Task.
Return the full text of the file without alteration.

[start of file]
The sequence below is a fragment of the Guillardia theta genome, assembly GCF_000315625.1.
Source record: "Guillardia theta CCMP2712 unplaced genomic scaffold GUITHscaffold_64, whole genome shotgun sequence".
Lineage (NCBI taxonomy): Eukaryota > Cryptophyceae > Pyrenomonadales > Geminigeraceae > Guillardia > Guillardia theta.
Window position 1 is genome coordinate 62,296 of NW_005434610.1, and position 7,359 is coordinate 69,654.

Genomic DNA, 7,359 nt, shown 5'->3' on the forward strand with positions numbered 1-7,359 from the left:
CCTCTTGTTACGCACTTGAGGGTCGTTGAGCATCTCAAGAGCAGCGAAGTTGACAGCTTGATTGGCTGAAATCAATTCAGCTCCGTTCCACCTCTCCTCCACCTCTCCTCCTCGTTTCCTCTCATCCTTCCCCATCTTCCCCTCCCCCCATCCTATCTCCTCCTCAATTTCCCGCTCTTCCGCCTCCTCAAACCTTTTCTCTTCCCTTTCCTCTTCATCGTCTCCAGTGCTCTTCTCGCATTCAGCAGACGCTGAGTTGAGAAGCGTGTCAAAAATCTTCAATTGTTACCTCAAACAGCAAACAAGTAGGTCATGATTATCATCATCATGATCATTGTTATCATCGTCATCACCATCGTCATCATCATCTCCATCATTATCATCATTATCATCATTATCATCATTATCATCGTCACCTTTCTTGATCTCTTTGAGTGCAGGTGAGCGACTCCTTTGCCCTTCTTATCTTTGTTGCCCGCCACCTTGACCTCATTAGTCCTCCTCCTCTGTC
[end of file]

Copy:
The sequence below is a fragment of the Guillardia theta genome, assembly GCF_000315625.1.
Source record: "Guillardia theta CCMP2712 unplaced genomic scaffold GUITHscaffold_64, whole genome shotgun sequence".
Lineage (NCBI taxonomy): Eukaryota > Cryptophyceae > Pyrenomonadales > Geminigeraceae > Guillardia > Guillardia theta.
Window position 1 is genome coordinate 62,296 of NW_005434610.1, and position 7,359 is coordinate 69,654.

Genomic DNA, 7,359 nt, shown 5'->3' on the forward strand with positions numbered 1-7,359 from the left:
CCTCTTGTTACGCACTTGAGGGTCGTTGAGCATCTCAAGAGCAGCGAAGTTGACAGCTTGATTGGCTGAAATCAATTCAGCTCCGTTCCACCTCTCCTCCACCTCTCCTCCTCGTTTCCTCTCATCCTTCCCCATCTTCCCCTCCCCCCATCCTATCTCCTCCTCAATTTCCCGCTCTTCCGCCTCCTCAAACCTTTTCTCTTCCCTTTCCTCTTCATCGTCTCCAGTGCTCTTCTCGCATTCAGCAGACGCTGAGTTGAGAAGCGTGTCAAAAATCTTCAATTGTTACCTCAAACAGCAAACAAGTAGGTCATGATTATCATCATCATGATCATTGTTATCATCGTCATCACCATCGTCATCATCATCTCCATCATTATCATCATTATCATCATTATCATCATTATCATCGTCACCTTTCTTGATCTCTTTGAGTGCAGGTGAGCGACTCCTTTGCCCTTCTTATCTTTGTTGCCCGCCACCTTGACCTCATTAGTCCTCCTCCTCTGTC